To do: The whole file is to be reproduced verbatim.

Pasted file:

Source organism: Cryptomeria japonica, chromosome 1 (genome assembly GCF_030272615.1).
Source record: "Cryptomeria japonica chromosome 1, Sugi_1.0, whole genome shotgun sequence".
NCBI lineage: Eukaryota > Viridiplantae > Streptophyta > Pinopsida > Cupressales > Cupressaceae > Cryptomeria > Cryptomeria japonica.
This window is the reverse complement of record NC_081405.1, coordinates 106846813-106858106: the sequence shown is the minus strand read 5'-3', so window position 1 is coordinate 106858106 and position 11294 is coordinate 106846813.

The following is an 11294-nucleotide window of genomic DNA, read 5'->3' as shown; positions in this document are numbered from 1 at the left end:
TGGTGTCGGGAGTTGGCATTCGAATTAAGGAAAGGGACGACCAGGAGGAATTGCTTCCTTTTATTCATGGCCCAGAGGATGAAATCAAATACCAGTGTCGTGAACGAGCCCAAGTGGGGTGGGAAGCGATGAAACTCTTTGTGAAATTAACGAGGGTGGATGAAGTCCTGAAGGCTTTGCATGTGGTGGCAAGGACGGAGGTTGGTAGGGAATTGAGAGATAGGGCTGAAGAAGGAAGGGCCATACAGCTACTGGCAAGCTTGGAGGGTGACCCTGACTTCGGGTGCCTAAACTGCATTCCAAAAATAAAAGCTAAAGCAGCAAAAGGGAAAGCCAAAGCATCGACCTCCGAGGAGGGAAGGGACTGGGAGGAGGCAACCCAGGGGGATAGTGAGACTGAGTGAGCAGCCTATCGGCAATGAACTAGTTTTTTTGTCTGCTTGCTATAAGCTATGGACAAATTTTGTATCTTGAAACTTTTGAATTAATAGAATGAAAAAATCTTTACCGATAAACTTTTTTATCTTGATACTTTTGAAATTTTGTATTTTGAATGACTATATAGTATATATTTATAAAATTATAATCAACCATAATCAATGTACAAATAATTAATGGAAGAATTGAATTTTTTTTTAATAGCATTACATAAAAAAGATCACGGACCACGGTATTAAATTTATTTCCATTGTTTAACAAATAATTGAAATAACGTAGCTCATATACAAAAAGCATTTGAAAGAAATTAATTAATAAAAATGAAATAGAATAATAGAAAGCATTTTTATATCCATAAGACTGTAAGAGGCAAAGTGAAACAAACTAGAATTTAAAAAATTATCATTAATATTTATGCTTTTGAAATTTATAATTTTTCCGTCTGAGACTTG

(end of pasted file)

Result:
Source organism: Cryptomeria japonica, chromosome 1 (genome assembly GCF_030272615.1).
Source record: "Cryptomeria japonica chromosome 1, Sugi_1.0, whole genome shotgun sequence".
NCBI lineage: Eukaryota > Viridiplantae > Streptophyta > Pinopsida > Cupressales > Cupressaceae > Cryptomeria > Cryptomeria japonica.
This window is the reverse complement of record NC_081405.1, coordinates 106846813-106858106: the sequence shown is the minus strand read 5'-3', so window position 1 is coordinate 106858106 and position 11294 is coordinate 106846813.

The following is an 11294-nucleotide window of genomic DNA, read 5'->3' as shown; positions in this document are numbered from 1 at the left end:
TGGTGTCGGGAGTTGGCATTCGAATTAAGGAAAGGGACGACCAGGAGGAATTGCTTCCTTTTATTCATGGCCCAGAGGATGAAATCAAATACCAGTGTCGTGAACGAGCCCAAGTGGGGTGGGAAGCGATGAAACTCTTTGTGAAATTAACGAGGGTGGATGAAGTCCTGAAGGCTTTGCATGTGGTGGCAAGGACGGAGGTTGGTAGGGAATTGAGAGATAGGGCTGAAGAAGGAAGGGCCATACAGCTACTGGCAAGCTTGGAGGGTGACCCTGACTTCGGGTGCCTAAACTGCATTCCAAAAATAAAAGCTAAAGCAGCAAAAGGGAAAGCCAAAGCATCGACCTCCGAGGAGGGAAGGGACTGGGAGGAGGCAACCCAGGGGGATAGTGAGACTGAGTGAGCAGCCTATCGGCAATGAACTAGTTTTTTTGTCTGCTTGCTATAAGCTATGGACAAATTTTGTATCTTGAAACTTTTGAATTAATAGAATGAAAAAATCTTTACCGATAAACTTTTTTATCTTGATACTTTTGAAATTTTGTATTTTGAATGACTATATAGTATATATTTATAAAATTATAATCAACCATAATCAATGTACAAATAATTAATGGAAGAATTGAATTTTTTTTTAATAGCATTACATAAAAAAGATCACGGACCACGGTATTAAATTTATTTCCATTGTTTAACAAATAATTGAAATAACGTAGCTCATATACAAAAAGCATTTGAAAGAAATTAATTAATAAAAATGAAATAGAATAATAGAAAGCATTTTTATATCCATAAGACTGTAAGAGGCAAAGTGAAACAAACTAGAATTTAAAAAATTATCATTAATATTTATGCTTTTGAAATTTATAATTTTTCCGTCTGAGACTTG